Cypripedium is a genus of terrestrial orchids (Orchidaceae family), most of them perfectly hardy, which can be found growing in nature in different areas: America, Europe, and Asia. Original species are found as well as many hybrids, due to easy cross pollination. Cypripedium reginae is from North America; C. calceolus (similar to the American C. parviflorum) is native to Europe; C. tibeticum, C. japonicum and many others are from Asia.
They are usually grown from seeds in vitro, in sterile conditions, and begin their flowering stage after five or six years from sowing. Some people may grow them from seeds by just spreading the content of the mature capsules on the soil near mother plants as these live and thrive with humus rich in organic components. Seeds and adult plants of cypripediums are often mycorrhizal with soil fungi and thus it is difficult to grow certain species out of habitat.
Shady position but good light, wet conditions but good drainage, are the secrets to obtaining healthy and fine plants with rich roots. Soon it is possible to split the clump and obtain new specimens. This is the way to test if a different position will improve the growth and to save the plant from possible attack from enemies; fungus especially which kill old and crowded plants.
The excellent monograph The Genus Cypripedium by Dr. Phillip Cribb (Timber Press, 1997) is undoubtedly the best introduction to hardy lady’s slipper orchids.
Svante Malmgren in Sweden is an expert grower of many species, here is a link (internet archive) to his site with many photos and information; he will also help with advice for those who love to grow from seeds. Another hybridizer who has had fine plants since the late nineties, is Michael Weinert (Germany), who owns Cypripedium nursery Frosch®Exklusivstauden
Cypripedium calceolus L. is native to the European Alps. In Italy they grow wild at 1000/1800 meters altitude and are difficult to find as they are rare and even if protected by Cites many specimens are lost as the woods are now abandoned and lawns near the woods have plenty of invasive grasses. The first picture of a plant in ground full shade position, the second from a flower in pot. Photos 1,2 from Giorgio Pozzi, third photo taken by Oron Peri in its habitat in the Spanish Pyrenees.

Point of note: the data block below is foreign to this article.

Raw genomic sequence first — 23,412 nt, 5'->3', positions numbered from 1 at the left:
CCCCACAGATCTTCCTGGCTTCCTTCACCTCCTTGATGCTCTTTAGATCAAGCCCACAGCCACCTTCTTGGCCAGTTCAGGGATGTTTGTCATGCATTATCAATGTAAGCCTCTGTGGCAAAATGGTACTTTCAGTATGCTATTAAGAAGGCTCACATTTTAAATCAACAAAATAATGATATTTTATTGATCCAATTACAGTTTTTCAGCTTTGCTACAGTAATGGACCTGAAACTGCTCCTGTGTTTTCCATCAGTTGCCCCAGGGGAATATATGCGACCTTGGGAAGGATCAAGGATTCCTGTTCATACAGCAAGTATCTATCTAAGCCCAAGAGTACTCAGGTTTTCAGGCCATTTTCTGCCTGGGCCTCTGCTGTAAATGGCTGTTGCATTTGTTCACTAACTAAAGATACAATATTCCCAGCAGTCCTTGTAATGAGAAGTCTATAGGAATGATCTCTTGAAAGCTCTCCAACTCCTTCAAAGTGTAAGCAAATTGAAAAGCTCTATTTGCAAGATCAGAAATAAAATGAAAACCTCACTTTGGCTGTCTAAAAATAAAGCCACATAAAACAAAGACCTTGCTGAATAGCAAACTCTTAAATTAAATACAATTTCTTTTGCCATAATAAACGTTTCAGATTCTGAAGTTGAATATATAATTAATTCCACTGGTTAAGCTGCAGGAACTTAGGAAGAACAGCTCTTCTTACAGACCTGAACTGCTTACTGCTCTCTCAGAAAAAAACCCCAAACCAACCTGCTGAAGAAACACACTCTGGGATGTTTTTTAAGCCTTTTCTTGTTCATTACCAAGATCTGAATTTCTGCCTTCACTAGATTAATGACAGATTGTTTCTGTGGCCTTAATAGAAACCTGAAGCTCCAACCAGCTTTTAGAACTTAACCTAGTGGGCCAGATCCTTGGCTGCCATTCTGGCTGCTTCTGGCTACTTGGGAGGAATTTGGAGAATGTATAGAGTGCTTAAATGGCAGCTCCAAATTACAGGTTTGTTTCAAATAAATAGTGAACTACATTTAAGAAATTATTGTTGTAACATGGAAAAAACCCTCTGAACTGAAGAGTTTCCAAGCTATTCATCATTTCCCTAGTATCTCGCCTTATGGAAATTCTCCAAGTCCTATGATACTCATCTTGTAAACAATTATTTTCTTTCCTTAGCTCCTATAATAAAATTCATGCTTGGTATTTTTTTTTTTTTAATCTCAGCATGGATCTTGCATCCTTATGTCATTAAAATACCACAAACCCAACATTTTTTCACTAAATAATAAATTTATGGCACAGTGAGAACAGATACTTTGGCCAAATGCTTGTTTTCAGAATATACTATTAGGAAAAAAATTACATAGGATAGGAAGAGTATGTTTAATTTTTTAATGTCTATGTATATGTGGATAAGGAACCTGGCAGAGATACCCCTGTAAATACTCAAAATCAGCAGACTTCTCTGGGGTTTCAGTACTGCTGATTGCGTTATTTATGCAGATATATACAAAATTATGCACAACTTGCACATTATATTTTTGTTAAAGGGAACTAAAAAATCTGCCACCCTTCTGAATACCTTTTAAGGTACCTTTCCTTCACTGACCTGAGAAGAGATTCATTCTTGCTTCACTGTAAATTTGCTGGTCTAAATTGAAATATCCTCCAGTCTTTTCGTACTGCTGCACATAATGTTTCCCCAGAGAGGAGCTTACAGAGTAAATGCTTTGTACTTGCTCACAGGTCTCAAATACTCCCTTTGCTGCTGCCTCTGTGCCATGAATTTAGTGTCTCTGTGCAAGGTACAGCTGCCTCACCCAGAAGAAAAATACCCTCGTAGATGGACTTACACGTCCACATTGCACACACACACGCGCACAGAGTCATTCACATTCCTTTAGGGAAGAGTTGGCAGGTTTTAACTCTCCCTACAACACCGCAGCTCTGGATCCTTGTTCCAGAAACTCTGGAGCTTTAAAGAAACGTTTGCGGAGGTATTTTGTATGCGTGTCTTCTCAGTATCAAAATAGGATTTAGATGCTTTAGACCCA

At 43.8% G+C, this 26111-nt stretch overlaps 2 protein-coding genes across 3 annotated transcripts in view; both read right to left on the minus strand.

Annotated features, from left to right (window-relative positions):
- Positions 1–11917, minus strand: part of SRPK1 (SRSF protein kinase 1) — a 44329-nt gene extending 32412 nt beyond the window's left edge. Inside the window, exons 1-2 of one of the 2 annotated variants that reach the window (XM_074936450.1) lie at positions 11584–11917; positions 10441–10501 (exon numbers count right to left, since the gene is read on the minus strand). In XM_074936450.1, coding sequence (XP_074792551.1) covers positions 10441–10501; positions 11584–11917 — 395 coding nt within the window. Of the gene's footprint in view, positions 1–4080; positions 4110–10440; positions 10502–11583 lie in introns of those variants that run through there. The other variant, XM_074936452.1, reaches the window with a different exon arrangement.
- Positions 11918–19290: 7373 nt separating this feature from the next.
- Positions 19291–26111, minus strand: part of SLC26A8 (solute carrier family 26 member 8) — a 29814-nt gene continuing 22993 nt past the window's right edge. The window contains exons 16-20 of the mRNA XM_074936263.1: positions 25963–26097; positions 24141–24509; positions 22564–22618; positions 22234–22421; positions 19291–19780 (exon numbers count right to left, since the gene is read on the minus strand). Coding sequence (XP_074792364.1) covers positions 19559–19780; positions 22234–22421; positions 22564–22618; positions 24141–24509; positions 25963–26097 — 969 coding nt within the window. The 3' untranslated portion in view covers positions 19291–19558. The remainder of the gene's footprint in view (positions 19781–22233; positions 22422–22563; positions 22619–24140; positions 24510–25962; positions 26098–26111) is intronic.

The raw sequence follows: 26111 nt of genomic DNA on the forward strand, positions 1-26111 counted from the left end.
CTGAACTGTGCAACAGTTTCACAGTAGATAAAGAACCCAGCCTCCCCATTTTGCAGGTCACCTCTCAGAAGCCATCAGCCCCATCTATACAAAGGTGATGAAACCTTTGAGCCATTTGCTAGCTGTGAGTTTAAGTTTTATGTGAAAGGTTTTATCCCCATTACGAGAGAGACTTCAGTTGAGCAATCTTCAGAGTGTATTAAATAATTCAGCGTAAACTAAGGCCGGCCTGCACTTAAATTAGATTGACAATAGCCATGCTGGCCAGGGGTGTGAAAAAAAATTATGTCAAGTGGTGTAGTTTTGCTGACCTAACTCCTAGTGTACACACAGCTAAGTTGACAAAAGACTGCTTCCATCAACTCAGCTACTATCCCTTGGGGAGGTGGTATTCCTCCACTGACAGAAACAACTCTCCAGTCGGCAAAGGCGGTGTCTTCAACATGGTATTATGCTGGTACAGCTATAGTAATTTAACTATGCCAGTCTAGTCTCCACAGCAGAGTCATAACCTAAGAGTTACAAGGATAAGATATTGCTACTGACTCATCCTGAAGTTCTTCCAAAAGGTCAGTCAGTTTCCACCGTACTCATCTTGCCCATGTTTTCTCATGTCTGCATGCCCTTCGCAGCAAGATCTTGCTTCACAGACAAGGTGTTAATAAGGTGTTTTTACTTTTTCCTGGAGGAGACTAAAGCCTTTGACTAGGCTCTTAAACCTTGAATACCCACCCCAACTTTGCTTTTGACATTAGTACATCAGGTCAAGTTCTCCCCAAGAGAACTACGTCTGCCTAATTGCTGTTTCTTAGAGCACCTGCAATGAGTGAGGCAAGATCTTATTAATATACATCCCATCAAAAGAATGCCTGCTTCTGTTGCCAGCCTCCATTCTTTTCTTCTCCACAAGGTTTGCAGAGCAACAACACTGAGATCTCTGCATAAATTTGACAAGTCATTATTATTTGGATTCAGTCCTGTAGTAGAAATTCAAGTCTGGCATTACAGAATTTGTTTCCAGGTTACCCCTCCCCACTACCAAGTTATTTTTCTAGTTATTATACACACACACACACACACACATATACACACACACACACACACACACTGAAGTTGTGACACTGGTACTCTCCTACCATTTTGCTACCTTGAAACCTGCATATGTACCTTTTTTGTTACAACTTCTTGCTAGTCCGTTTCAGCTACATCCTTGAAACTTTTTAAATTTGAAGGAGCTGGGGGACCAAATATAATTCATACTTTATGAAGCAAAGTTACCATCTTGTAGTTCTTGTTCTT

Cypripedium californicum A.Gray is a species native to mountainous areas of northern California and southern Oregon, USA. It occurs in areas with constant moisture such as stream-banks or serpentine seeps. The plant can reach up to 120 cm (47") tall and produces 3-12 flowers from May to July. It is a difficult species to cultivate outside of habitat. The first three photos below were taken along a creekside trail in Del Norte County, California by Mary Sue Ittner. The fourth photo was contributed by the UC Botanical Garden of a specimen growing in the California section of the garden. The last photo shows a plant cultivated by Robin Hansen.
Cypripedium flavum P.F. Hunt & Summerh. is widespred in quite a few provinces of China. It is a variable species with flowers in shades of yellow marked differently in reddish color; growing in light woods in a humid situation; often in large populations. Photos taken in north west Yunnan by Oron Peri.
Cypripedium formosanum Hayata is found in central Taiwan in damp forests at 2300-3000 m. It is closely related to C. japonicum and may have evolved from an isolated population of those, but differs in having wider tepals with a pure white base color and a fatter lip. It is among the earliest species in the genus. Photos 1-2 show a plant cultivated by Martin Bohnet and not yet planted at it's final position, but the flowering in mid April was confirmed when completely planted out. The same plant one year after that (photo 3) has established itself and starts spreading with further distanced single shoots than many other Cypripediums, maybe as adaption to the wide leaf shape.
Cypripedium guttatum Sw. is known by the common name of Spotted Lady's Slipper. This is a medium sized species distributed in Northern Canada, Alaska, Russia to Korea, in cold areas. The first pictures is of the flower of a young plant. The rhizome with one bud in November just after dividing and cleaning before replanting is shown in the second photo; note the " spaghetti " shape of the roots. First and second photos from Giorgio Pozzi. A link to USDA description page. Third photo taken in its habitat in north west Yunnan by Oron Peri
Cypripedium japonicum Thunb. is found in wet areas of cool mountain forests at 1000 to 2000 m in Japan. It is also found in Korea and China. The Japanese name is 'Kumagai-Sou'. Photographs taken in Japan by Mari Kitama.
Cypripedium lichiangense S.C.Chen & P.J.Cribb is a beautiful, shy species growing in humus and leaf mold in the shade of evergreen trees and Rododendrons. Leaves are wide and maculated while the small flower is on a short pedicel. Photos were taken in its habitat in north west Yunnan by Oron Peri.
Cypripedium montanum is a species native northwestern United States and western Canada. Common names include large lady's slipper, mountain lady's slipper, white lady's slipper and moccasin flower.